Magazine Cultura

"No New Land" by M.G. Vassanji

Creato il 21 febbraio 2011 da Memole

Year of first publication: 1991
Genre: novel
Country: Canada / Tanzania / India
Nurdin Lalani is new in Toronto. He arrived with his family from East Africa, where his father had moved in 1906 from India, his country of origin, when Germany employed Indians to build their empire in Tanganyka. Nurdin can’t find a job in Toronto because he has no “Canadian experience”, in spite of having sold shoes in his country for eight years. All he can get are degrading menial jobs. He lives in an apartment building called Sixty-nine, full of immigrants, many are East Africans of Indian origin, like him. The immigrants have business going on in the building: they cook samosas and chapattis to take away, they offer babysitting services and open-houses. Nurdin and his family experience racism and attempts of exploitation when, newly-arrived in town, they are all invited to a party, which reveals to be a strange kind of fashion show. Moreover, a friend is beaten up by locals - only he reinvents himself as a painter and goes back to Dar, becoming a fashionable exotic artist for Western tourists. Nurdin bonds particularly with two people from his community: a part-time university professor called Nanji who once had a girlfriend in New York but is now lonely and lives in a unfurnished apartment, and Jamal, a successful lawyer who likes expensive cars.
One day Nurdin gives shelter for one night to a couple visiting from Guyana (he didn’t even know where Guyana was, but he had heard there were Indian people there too!) and he’s offered a job by his host’s brother, Romesh. Romesh gives him pork sausage to eat, therefore Nurdin reflects on the prohibition to eat pork. He thinks that’s when he began to “rot”. He’s changed, his well-educated friend Nanji tells him, after having eaten pork. After that, Romesh offers him a sip of his beer and takes him to a peep show. Nurdin even starts a “romantic friendship” with a lady he knew back in Dar. He feels guilty because he’s being “corrupted” by the Western way, the Canadian way. In spite of considering the CN Tower a sort of lighthouse, his fixed mark in his new country, he's confused by a new whirlwind of experiences and temptations.He offers help to a girl who is crying but she accuses him of rape (echoes of “A Passage to India” are blatant here). Ironically enough, the girl is also from an immigrant community, the Portuguese who abound in Toronto. The novel finishes with Nurdin and Jamal fixing the situation by promising help to come to Canada to the girl’s relatives in Portugal (Jamal is an influential lawyer by now and he lies by saying he is about to open an office in Lisbon).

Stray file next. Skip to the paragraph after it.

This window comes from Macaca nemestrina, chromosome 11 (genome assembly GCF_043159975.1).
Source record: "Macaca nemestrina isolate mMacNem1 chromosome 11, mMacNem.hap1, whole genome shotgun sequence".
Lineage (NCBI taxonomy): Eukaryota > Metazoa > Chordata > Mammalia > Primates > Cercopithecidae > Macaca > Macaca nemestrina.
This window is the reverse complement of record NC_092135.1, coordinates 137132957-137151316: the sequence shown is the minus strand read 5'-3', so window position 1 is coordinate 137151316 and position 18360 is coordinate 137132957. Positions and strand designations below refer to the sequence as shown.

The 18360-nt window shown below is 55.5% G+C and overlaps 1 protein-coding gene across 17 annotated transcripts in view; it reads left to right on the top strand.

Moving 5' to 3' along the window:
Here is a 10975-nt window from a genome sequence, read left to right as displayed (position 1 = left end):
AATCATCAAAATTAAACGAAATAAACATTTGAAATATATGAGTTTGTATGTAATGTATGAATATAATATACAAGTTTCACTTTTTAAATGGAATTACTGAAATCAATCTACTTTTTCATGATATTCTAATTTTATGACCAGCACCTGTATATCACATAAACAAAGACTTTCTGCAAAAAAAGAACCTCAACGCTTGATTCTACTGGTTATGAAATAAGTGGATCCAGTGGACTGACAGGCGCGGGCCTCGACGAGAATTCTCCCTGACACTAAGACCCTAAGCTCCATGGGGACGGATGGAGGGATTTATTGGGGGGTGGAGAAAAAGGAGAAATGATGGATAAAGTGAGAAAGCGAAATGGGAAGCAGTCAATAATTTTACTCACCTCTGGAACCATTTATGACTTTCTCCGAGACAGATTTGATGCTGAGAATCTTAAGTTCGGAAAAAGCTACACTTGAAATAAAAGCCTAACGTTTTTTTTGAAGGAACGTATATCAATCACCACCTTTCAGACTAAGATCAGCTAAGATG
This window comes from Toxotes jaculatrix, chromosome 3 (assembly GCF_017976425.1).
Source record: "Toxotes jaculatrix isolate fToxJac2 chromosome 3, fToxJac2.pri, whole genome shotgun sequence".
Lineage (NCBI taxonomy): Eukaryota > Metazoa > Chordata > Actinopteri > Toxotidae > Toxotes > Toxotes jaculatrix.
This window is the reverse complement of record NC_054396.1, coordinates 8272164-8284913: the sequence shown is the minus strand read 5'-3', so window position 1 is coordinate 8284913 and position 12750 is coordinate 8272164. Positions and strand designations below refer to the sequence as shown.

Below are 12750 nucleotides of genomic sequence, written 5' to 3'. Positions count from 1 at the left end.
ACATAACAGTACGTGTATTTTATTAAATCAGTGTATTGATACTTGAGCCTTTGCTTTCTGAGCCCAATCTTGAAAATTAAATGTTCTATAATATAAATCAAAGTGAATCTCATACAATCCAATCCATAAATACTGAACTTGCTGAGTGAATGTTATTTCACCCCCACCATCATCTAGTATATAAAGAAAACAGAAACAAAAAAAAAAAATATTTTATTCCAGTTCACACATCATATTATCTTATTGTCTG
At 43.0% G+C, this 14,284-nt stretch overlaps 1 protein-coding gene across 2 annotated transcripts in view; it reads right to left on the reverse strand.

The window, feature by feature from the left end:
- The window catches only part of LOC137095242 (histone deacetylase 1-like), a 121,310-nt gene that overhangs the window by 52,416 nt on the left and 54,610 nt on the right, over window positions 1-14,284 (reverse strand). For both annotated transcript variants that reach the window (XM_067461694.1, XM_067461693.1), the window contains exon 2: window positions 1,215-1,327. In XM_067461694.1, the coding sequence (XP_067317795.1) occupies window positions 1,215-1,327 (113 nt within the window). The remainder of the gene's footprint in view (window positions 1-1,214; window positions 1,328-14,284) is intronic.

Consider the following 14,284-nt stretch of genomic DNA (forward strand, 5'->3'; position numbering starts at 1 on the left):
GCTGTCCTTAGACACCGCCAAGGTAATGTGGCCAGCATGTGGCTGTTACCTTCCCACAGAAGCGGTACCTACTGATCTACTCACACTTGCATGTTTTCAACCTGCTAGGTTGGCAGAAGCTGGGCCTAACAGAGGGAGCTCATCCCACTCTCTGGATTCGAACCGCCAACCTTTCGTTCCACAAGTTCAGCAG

It’s the usual immigrant-in-a-new-land-novel, only some coordinates are different: the émigré is from Dar es Salaam, but eats samosas while he drinks gallons of tea, and the new city is Toronto, instead of New York or London. The title of the novel nonetheless suggests that the land where Nurdin and his friends have settled is not new, but it has seen many other “layers of migrations”: the English and the French first, the Portuguese and the Italians after that, and the Africans at last. “No New Land” is well-written, but could have elaborated more on some topics (for example, when Indians are sent away from Uganda and neighbouring countries or on the situation of feeling East African but being Indian and identification – or non identification – with other Indian people).
About the author: M.G. Vassanji was born in Kenya, from a family of Indian origin. He was raised in Tanzania and moved to Toronto, Canada, in 1978. He's now considered one of Canada's most acclaimed writers. He has published six novels (The Book of Secrets and The In-between World of Vikram Lall are some other titles), two collections of short stories, a memoir of his travels in India and a biography of Mordecai Richler.

Potrebbero interessarti anche :

Ritornare alla prima pagina di Logo Paperblog

Possono interessarti anche questi articoli :